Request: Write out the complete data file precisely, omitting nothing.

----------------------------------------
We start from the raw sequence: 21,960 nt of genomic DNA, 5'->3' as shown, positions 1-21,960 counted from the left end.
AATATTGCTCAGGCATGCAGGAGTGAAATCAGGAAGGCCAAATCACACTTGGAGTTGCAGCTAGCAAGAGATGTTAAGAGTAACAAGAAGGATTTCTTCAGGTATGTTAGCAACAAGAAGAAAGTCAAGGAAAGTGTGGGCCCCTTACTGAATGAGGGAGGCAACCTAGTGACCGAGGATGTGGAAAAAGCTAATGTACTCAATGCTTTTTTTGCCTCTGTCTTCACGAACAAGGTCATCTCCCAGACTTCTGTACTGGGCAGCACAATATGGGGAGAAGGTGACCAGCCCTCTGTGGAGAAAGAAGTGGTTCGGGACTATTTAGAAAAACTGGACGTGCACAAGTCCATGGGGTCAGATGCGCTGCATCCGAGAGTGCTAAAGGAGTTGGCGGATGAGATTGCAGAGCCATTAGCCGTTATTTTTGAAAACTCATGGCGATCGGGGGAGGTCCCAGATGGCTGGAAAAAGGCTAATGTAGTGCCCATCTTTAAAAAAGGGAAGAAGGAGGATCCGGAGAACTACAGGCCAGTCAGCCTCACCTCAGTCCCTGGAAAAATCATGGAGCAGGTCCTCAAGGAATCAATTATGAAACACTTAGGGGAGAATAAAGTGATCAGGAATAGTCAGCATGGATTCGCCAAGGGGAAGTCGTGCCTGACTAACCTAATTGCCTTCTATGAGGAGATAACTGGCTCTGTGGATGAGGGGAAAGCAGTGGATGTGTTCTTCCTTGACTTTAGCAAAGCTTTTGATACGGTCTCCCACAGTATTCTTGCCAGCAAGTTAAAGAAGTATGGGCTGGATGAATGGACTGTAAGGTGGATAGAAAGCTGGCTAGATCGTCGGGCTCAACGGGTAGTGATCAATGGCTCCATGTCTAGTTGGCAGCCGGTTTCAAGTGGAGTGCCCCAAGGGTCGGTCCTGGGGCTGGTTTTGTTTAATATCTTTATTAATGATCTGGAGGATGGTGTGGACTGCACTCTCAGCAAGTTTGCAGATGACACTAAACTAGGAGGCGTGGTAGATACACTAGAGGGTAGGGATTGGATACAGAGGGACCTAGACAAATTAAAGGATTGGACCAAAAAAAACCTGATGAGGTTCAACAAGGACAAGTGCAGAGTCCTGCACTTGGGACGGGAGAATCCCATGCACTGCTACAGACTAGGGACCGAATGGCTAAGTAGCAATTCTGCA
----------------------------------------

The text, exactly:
We start from the raw sequence: 21,960 nt of genomic DNA, 5'->3' as shown, positions 1-21,960 counted from the left end.
AATATTGCTCAGGCATGCAGGAGTGAAATCAGGAAGGCCAAATCACACTTGGAGTTGCAGCTAGCAAGAGATGTTAAGAGTAACAAGAAGGATTTCTTCAGGTATGTTAGCAACAAGAAGAAAGTCAAGGAAAGTGTGGGCCCCTTACTGAATGAGGGAGGCAACCTAGTGACCGAGGATGTGGAAAAAGCTAATGTACTCAATGCTTTTTTTGCCTCTGTCTTCACGAACAAGGTCATCTCCCAGACTTCTGTACTGGGCAGCACAATATGGGGAGAAGGTGACCAGCCCTCTGTGGAGAAAGAAGTGGTTCGGGACTATTTAGAAAAACTGGACGTGCACAAGTCCATGGGGTCAGATGCGCTGCATCCGAGAGTGCTAAAGGAGTTGGCGGATGAGATTGCAGAGCCATTAGCCGTTATTTTTGAAAACTCATGGCGATCGGGGGAGGTCCCAGATGGCTGGAAAAAGGCTAATGTAGTGCCCATCTTTAAAAAAGGGAAGAAGGAGGATCCGGAGAACTACAGGCCAGTCAGCCTCACCTCAGTCCCTGGAAAAATCATGGAGCAGGTCCTCAAGGAATCAATTATGAAACACTTAGGGGAGAATAAAGTGATCAGGAATAGTCAGCATGGATTCGCCAAGGGGAAGTCGTGCCTGACTAACCTAATTGCCTTCTATGAGGAGATAACTGGCTCTGTGGATGAGGGGAAAGCAGTGGATGTGTTCTTCCTTGACTTTAGCAAAGCTTTTGATACGGTCTCCCACAGTATTCTTGCCAGCAAGTTAAAGAAGTATGGGCTGGATGAATGGACTGTAAGGTGGATAGAAAGCTGGCTAGATCGTCGGGCTCAACGGGTAGTGATCAATGGCTCCATGTCTAGTTGGCAGCCGGTTTCAAGTGGAGTGCCCCAAGGGTCGGTCCTGGGGCTGGTTTTGTTTAATATCTTTATTAATGATCTGGAGGATGGTGTGGACTGCACTCTCAGCAAGTTTGCAGATGACACTAAACTAGGAGGCGTGGTAGATACACTAGAGGGTAGGGATTGGATACAGAGGGACCTAGACAAATTAAAGGATTGGACCAAAAAAAACCTGATGAGGTTCAACAAGGACAAGTGCAGAGTCCTGCACTTGGGACGGGAGAATCCCATGCACTGCTACAGACTAGGGACCGAATGGCTAAGTAGCAATTCTGCA